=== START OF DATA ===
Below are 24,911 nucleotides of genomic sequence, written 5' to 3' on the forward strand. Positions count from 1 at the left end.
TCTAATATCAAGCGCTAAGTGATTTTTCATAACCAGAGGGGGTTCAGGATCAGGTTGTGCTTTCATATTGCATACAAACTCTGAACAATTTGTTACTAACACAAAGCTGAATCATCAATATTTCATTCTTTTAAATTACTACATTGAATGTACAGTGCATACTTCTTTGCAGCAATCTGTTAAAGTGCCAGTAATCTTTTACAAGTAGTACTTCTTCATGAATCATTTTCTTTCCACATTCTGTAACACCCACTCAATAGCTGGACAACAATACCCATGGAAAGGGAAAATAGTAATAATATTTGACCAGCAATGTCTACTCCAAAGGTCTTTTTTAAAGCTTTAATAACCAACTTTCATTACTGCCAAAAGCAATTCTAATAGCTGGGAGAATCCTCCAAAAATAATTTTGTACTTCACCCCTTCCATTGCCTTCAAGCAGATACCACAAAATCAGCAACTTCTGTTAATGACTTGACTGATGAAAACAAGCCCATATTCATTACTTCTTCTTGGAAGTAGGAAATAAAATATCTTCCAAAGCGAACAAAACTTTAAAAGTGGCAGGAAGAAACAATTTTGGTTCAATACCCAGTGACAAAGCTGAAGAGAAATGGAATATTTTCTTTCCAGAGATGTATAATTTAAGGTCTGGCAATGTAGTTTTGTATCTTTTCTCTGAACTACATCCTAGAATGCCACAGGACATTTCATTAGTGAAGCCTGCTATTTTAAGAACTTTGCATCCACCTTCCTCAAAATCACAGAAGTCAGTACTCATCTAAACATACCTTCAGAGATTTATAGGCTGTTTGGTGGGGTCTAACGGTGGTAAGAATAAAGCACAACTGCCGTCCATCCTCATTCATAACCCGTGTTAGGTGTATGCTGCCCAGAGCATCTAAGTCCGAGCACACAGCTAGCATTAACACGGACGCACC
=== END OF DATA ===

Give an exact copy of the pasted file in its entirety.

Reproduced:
Below are 24,911 nucleotides of genomic sequence, written 5' to 3' on the forward strand. Positions count from 1 at the left end.
TCTAATATCAAGCGCTAAGTGATTTTTCATAACCAGAGGGGGTTCAGGATCAGGTTGTGCTTTCATATTGCATACAAACTCTGAACAATTTGTTACTAACACAAAGCTGAATCATCAATATTTCATTCTTTTAAATTACTACATTGAATGTACAGTGCATACTTCTTTGCAGCAATCTGTTAAAGTGCCAGTAATCTTTTACAAGTAGTACTTCTTCATGAATCATTTTCTTTCCACATTCTGTAACACCCACTCAATAGCTGGACAACAATACCCATGGAAAGGGAAAATAGTAATAATATTTGACCAGCAATGTCTACTCCAAAGGTCTTTTTTAAAGCTTTAATAACCAACTTTCATTACTGCCAAAAGCAATTCTAATAGCTGGGAGAATCCTCCAAAAATAATTTTGTACTTCACCCCTTCCATTGCCTTCAAGCAGATACCACAAAATCAGCAACTTCTGTTAATGACTTGACTGATGAAAACAAGCCCATATTCATTACTTCTTCTTGGAAGTAGGAAATAAAATATCTTCCAAAGCGAACAAAACTTTAAAAGTGGCAGGAAGAAACAATTTTGGTTCAATACCCAGTGACAAAGCTGAAGAGAAATGGAATATTTTCTTTCCAGAGATGTATAATTTAAGGTCTGGCAATGTAGTTTTGTATCTTTTCTCTGAACTACATCCTAGAATGCCACAGGACATTTCATTAGTGAAGCCTGCTATTTTAAGAACTTTGCATCCACCTTCCTCAAAATCACAGAAGTCAGTACTCATCTAAACATACCTTCAGAGATTTATAGGCTGTTTGGTGGGGTCTAACGGTGGTAAGAATAAAGCACAACTGCCGTCCATCCTCATTCATAACCCGTGTTAGGTGTATGCTGCCCAGAGCATCTAAGTCCGAGCACACAGCTAGCATTAACACGGACGCACC